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“I’m a psychic,” he goes on. He and his friend had just finished smoking a joint. I was trying to enjoy my cider alone on this hot day in London. I knew it was risky sitting on this part of the grass so close to these two characters, but almost every inch of space was taken elsewhere by people lounging in the warm day out by the water.

“I’m not interested. I’d just like to be by myself right now,” I tell him.

A few minutes later, he turns around again, sprawled out in the grass under the shade of the tree. The London Eye moves in slow circles in front of us. The water of the Thames sparkles.

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“There’s a woman on your shoulder. She watches out for you.”

I try not to listen. Not to engage. I sip my cider.

“She worries about you. She wants you to find love,” he goes on. I can’t help but be interested. Is he talking about my grandmother, Tutu, who passed away about five years before? A woman who I considered more like a mother than just a grandmother. I had also been dumped two days before and the message about finding love had me hooked.

He asks me to show him my hand. Well, if he wants to read my fortune for free, who am I to stop him, I naively think.

I show him my palm.

He tells me I shouldn’t look for love in empty wells and that there are too many people draining me emotionally in my life. That I am a moon child and I have five good moon child friends and don’t need more than that. I will come into some money in the next two years, big money. I will have many children, three girls and one boy. This makes me nervous, that’s two children too many,  an Indian palm reader told me something similar and I gulp. That’s another story.

He drops my hand. “What do I think that fortune was worth?” he asks.

I have absolutely no money. I only just arrived the day before and hadn’t visited an ATM yet. I tell him this but he doesn’t believe me. I start worrying about Irish gypsy curses. I hand him my cider. “I have this. You can have the rest.”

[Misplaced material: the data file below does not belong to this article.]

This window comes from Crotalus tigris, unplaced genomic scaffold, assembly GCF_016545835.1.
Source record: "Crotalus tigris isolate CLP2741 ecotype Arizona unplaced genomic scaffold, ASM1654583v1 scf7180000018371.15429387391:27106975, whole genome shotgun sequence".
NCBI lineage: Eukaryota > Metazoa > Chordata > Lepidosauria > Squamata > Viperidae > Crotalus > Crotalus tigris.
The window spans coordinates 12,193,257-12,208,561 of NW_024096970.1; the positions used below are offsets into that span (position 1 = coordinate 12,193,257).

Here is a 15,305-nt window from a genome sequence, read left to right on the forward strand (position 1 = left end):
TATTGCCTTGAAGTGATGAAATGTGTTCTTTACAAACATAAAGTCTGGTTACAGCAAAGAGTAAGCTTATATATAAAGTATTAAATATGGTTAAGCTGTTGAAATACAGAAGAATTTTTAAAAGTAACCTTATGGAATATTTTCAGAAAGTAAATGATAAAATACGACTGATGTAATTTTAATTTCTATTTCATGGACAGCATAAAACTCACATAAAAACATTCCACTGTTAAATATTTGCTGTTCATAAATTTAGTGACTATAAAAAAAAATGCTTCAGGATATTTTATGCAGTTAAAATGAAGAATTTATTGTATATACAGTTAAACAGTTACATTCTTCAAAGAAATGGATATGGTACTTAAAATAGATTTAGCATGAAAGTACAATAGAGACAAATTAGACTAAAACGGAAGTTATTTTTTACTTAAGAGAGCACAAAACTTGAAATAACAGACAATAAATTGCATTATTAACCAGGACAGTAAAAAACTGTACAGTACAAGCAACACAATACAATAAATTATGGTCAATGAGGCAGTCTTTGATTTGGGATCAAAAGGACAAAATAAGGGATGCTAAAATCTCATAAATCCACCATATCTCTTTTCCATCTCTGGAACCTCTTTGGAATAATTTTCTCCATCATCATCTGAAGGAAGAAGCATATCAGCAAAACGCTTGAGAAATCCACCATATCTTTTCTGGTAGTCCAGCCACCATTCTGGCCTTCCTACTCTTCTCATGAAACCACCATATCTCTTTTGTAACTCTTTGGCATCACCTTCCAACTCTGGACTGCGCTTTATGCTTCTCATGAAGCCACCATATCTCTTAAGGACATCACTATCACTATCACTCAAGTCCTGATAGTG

He pauses for a second, thinking about it. He takes the cider from my hand and gulps it down in one quick sip then throws the empty cup to the grass angrily.

I zip up my boots and jump up from the shade. I don’t want to stick around to see him give me the evil eye and I run away to meet my Afternoon Tea Tour bus.

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B Bakery Afternoon Tea Bus Tour

I try not to feel bad.

Two years later, I find some things interesting. I did lose some friendships in the last years. Friendships that I wish I hadn’t lost but that I needed to let go as they weren’t healthy for me. I did find love. I haven’t seen any of that big money yet or babies.

I also ponder how the fortune shapes the future by the choices you make knowing it. He had also told me I would be with a man with dark curly hair, and he made a gesture that the man would make of sweeping his hair out from his eyes. Jimmy specifically said he saw that man would do that gesture. I dated a man for three months who did just that. He did it early on and I sometimes wonder if I only dated him because of that, even when I knew it was wrong, even when I knew we weren’t right for each other. Would I have wasted that time if I didn’t think it was meant to be? I can’t say, I can’t see the future like that. But I can say, I’m much happier now without the dark haired man who tucked the hair out of his eyes with his left hand.